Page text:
The Impact of Computer and Network Security in Corporations Today

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Network and Computer Security

Steve Mallard

© - 2007

The Impact of Computer and Network Security in Corporations Today:

Understanding the Impact and Solutions of Computer and Network Security in Today’s World


Steve Mallard

Computer and Network Security

Copyright © 2007 Steve Mallard

All rights reserved. No part of this book may be used or reproduced by any means, graphic, electronic, or mechanical, including photocopying, recording, taping or by any information storage retrieval system without the written permission of the publisher except in the case of brief quotations embodied in critical articles and reviews.
Printed in the United States of America

The Problem
In today’s world of the internet and ecommerce, many companies lack the expertise and training to secure their critical network infrastructure and data. Because of this fallacy, many companies’ infrastructures are subject to being compromised. With extortion, cyber theft, malicious attacks and internal theft occurring at an unprecedented pace, many companies are just becoming aware of the aforesaid problems. While a few companies and corporations awaken to a new world of problems, many continue to sleep, totally oblivious to what is happening as they go about their daily work. This research gives terminology and briefs from the Information Technology industry. This research provides an in-depth understanding of what network and infrastructure security problems are present and what will be required from companies and corporations in order to protect themselves from malicious activities.
Research Method and Design
The research behind this paper combines information from industry experts, national publications, the Internet, technology college textbooks and a large school system (A higher education facility) implementing a strategy for the ongoing development of a security plan for protecting their network infrastructure and data. The use of information from the latter was most beneficial to discussions of internal network infrastructure, interpretation of friendly vs. malicious and how to implement compliance for Computer and Network Security. The implementation plan outline is provided in Chapter 2, followed by the methodology used and a detailed plan in use at the researcher’s place of employment (A higher education facility) in Chapter 3.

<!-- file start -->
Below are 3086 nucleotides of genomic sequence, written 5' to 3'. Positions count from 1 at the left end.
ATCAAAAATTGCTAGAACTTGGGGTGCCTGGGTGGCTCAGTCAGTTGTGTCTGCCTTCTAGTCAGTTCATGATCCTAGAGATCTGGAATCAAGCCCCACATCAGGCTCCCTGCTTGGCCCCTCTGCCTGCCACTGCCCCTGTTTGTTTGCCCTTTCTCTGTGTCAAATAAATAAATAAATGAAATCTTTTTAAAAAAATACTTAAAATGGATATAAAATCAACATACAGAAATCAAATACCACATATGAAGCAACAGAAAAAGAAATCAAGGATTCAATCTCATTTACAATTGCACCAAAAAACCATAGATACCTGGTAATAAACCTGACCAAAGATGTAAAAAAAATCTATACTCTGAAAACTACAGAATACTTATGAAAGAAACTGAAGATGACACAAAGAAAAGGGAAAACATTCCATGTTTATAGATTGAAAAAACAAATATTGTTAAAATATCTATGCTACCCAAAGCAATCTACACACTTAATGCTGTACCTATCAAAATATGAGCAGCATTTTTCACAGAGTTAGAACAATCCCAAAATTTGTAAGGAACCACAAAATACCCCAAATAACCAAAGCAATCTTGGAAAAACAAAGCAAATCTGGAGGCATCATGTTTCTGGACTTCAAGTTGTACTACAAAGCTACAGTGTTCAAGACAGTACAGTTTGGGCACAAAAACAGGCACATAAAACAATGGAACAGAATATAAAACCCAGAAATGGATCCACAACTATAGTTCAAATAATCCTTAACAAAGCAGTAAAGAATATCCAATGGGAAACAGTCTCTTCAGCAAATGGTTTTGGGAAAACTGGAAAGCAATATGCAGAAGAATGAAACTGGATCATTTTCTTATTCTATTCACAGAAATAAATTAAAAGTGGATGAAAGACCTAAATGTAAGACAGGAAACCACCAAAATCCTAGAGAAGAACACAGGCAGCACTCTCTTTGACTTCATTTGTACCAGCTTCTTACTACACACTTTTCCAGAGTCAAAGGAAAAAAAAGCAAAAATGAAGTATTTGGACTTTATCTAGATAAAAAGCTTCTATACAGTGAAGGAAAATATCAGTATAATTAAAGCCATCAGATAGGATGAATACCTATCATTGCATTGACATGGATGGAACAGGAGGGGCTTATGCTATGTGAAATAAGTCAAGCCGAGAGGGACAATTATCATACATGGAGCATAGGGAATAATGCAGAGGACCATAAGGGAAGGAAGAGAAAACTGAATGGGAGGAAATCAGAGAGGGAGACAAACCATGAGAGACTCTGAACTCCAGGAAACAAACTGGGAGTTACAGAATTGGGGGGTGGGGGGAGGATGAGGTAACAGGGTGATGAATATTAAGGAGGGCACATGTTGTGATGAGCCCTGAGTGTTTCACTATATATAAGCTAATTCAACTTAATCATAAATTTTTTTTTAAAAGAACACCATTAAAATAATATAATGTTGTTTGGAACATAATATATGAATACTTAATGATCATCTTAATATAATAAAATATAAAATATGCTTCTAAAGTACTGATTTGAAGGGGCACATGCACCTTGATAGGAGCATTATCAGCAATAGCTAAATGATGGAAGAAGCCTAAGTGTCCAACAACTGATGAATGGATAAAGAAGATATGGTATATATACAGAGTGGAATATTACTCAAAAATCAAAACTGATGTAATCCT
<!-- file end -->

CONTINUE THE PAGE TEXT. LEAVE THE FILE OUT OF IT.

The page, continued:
As the study concludes, the primary requirement for compliance with network and infrastructure security is a strong and robust internal policy and procedure for the infrastructure of companies with continual training. Companies with no policies or weak policies will continue to fail with their compliance of security initiatives and the costs for repairing or troubleshooting their network will be far greater than that of a company within compliance. Ultimately, those companies with a strong policy and procedure that includes disaster recovery and failure will excel. Individual users, including the main hierarchy of the Information Technology Department will have more assurances that they are protected as well as their individual client’s data. Companies and corporations must support Computer and Network Security initiatives along with meeting the budgetary needs of their department in order to maintain a healthy profit margin for the end product produced by the business. The lack of security in today’s infrastructure could result in the demise of the corporation.

The Impact of Computer and Network Security in Corporations Today:

Understanding the Impact and Solutions of Computer and Network Security in Today’s World


Problem Statement